To most Penn students, Kenn Kweder is known as the familiar guitar player who performs at Smokes’ every Tuesday night. Yet he is as much of a staple of the Smokes’ experience as he has been of the Philadelphia music scene at large over the past three–plus decades. Kenn Kweder’s legendary rock star life was captured in Adventures of a Secret Kidd: The Mass Hallucination of Kenn Kweder, a feature length documentary about his life story and influence on Philadelphia music culture.
The film was presented last Friday at the International House on 37th and Chestnut Streets, just blocks away from the heart of Penn’s campus. The audience alone was telling of Kweder’s relatively large fanbase—the theater was packed by the show’s start for the 3 p.m. matinee, the 7 p.m. show only promising bigger crowds. Minutes after the documentary began, the theater started to feel like a live Kweder show. Audience members were laughing, cheering at their favorite songs, applauding as each song came to an end and singing every word.
Throughout the duration of the two–hour film, Kweder’s persona was vividly portrayed. All of the stereotypes and clichés that surround the rock star personality are true for Kweder—always drinking, always on drugs, always cursing, always chasing a dream. When asked about his mother’s failure to break into the music business, Kweder replied, “She sounds like she missed out on something. I’m gonna follow through on that.” But what separates Kweder from other famous musicians of his generation is his relationship with his fans. His own “star quality” was characterized as one that prioritizes a constant running dialogue with the crowd.
Kweder’s impact on Philadelphia was not just apparent in the size of the audience, but evident in the story of the
documentary as well. Described
in the film as the “quintessential Philadelphia musician,”
Kweder has been playing at
bars throughout Philly for the entirety of his career. Though Smokes’ is the gig Penn students know best, Kweder can be found playing his guitar at any of a number of bars four nights out of each week. Kweder’s older fans view his shows as an escape from life, where they can go after work to enjoy a cold drink and good music. Interspersed between interviews were shots of all of Philadelphia’s neighborhoods set to Kweder music.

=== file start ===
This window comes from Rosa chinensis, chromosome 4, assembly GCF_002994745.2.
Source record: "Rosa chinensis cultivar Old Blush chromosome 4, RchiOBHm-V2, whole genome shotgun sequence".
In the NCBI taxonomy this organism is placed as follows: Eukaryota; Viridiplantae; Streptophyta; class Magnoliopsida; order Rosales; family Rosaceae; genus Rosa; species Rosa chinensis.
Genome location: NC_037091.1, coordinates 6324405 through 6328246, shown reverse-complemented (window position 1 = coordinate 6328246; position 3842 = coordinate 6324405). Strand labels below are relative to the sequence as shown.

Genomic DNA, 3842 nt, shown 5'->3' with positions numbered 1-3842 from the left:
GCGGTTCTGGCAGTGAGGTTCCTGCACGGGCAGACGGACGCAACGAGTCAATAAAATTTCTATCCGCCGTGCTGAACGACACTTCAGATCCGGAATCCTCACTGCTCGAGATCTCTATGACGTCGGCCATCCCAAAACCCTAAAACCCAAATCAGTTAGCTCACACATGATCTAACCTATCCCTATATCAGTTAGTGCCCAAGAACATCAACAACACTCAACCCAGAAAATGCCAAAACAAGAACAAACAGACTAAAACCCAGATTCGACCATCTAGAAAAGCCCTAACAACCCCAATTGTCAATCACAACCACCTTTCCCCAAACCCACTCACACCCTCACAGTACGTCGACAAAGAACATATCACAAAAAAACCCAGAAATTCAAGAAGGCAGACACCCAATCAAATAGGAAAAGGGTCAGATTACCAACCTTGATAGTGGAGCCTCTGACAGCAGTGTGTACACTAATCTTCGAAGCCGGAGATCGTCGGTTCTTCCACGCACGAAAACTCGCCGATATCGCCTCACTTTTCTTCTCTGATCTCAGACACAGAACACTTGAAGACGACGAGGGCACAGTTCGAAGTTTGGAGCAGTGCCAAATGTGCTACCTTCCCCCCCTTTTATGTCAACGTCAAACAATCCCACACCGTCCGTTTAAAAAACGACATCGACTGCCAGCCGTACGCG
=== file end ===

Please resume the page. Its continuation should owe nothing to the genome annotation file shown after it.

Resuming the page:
Even more heartwarming than stories of Kweder’s impact on Philadelphia were stories of his impact on Penn. Though subtle, the film highlighted one of the most interesting aspects of the dynamic between Kweder and Penn: While most Philadelphians view Kweder as a local celebrity just out of reach, Penn students view him as their weekly entertainment and friend, often sharing drinks with him and always standing within arm’s length at his shows. The documentary included footage of Smokes’ Tuesday nights, with seniors standing close to one another and to Kweder, jumping around and singing with the same intention of letting go that his older fans carry.
Kweder joked in the film about how frequently he parties with Penn students. He mentioned how college kids like to chest bump and bemoaned the experience of doing so with student athletes at the bar. “When an athlete who is four decades younger than you jumps into your back, it hurts,” he laughed. He even discussed speaking at Wharton and relaying the message that success comes in the form of happiness, not wealth.
Kweder’s reputation is complex—famous to some, friend to others, loved by all. Perhaps his legacy is best described by how he views himself: “I’m like the most unknown guy in the city, but everybody knows me.”